I started my research as a virologist working on virus diseases of crops and plants. My career as a research scientist... I have worked in a variey of locations including England, Costa Rica the United States (Oklahoma and Pennsylvania) and Sweden, in both academic and non-academic research institutes. While at Penn State, I discovered honeybees and ever since I've been specializing in virus diseases of honeybees and pollinators. I have been one of the principal research scientists of the Honeybee Research Group at SLU since 2005.
I teach in the popular and well-regarded annual course, "Bees, Beekeeping and Pollination", (xxoooo), which blends classroom teaching with practical hands-on training. I also teach a portion of the graduate course, "Writing Scientific Papers" where we cover everything from writing your first draft to producing a final product for publication in a scientific journal. This includes organization, language management and the editorial process.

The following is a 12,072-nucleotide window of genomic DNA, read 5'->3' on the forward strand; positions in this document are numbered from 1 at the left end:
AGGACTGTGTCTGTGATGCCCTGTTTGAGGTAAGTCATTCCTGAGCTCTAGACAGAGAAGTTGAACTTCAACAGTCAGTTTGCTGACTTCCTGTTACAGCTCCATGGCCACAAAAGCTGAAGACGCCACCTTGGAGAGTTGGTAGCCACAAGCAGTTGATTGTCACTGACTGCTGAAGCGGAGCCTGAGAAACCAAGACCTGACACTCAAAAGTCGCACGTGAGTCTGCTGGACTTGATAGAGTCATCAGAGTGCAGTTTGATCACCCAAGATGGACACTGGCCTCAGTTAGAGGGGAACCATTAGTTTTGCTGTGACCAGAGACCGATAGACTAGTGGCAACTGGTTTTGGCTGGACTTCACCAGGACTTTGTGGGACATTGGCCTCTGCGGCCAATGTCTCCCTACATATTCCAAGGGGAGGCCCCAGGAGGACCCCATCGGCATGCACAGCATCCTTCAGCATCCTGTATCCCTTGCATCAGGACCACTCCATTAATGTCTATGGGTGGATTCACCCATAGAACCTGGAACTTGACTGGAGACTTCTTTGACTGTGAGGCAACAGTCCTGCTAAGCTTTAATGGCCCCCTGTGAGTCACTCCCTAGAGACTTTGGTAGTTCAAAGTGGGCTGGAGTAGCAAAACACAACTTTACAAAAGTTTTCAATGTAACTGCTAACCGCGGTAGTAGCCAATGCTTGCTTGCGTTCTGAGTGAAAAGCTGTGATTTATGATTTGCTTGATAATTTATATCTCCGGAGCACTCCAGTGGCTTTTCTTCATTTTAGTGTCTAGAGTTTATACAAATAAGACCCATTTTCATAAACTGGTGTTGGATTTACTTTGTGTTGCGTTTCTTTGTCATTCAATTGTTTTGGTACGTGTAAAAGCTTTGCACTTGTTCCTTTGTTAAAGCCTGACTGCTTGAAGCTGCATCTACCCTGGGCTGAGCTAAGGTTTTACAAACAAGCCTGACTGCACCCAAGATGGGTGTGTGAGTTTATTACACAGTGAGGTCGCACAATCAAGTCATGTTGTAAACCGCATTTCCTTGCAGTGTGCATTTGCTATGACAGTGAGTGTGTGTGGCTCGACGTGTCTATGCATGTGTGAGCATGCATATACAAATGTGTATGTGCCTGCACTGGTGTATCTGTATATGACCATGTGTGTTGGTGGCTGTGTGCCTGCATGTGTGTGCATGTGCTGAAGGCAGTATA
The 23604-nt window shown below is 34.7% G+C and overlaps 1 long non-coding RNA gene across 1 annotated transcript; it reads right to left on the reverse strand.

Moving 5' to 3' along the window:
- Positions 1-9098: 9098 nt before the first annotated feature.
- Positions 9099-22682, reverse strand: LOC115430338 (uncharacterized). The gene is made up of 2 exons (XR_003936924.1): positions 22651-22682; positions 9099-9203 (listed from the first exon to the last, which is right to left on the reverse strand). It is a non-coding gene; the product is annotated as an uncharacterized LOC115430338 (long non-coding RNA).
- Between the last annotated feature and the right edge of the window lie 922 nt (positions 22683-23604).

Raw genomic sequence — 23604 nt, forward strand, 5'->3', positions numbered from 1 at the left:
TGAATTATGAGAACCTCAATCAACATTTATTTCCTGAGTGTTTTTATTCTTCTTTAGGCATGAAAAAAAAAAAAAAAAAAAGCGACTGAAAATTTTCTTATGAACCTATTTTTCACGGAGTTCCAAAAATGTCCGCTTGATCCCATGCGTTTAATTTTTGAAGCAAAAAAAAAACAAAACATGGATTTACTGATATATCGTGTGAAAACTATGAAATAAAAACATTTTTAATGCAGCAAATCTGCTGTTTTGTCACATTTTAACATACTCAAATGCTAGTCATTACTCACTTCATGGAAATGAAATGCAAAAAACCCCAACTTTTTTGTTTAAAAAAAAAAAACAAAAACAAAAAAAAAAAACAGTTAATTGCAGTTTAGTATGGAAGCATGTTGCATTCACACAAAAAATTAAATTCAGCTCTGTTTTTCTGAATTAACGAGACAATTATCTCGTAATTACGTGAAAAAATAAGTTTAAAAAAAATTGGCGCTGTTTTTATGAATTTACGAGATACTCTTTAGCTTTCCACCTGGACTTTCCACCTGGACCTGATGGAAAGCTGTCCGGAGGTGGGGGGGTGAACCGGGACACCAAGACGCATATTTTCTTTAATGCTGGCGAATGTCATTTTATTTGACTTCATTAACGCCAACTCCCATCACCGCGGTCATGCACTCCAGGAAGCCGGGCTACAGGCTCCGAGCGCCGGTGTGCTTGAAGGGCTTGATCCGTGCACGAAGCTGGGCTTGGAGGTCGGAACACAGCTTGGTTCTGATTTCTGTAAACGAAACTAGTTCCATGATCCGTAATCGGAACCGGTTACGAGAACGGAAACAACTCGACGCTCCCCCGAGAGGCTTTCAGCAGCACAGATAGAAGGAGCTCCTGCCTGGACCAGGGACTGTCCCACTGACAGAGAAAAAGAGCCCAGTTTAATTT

My research subjects include honeybees, bumblebees and solitary bees, and how their communal pathosphere (i.e. the pathogens shared between different pollinators) and health are affected by a range of nutritional, chemical and physical stressors in both natural and cultivated landscapes.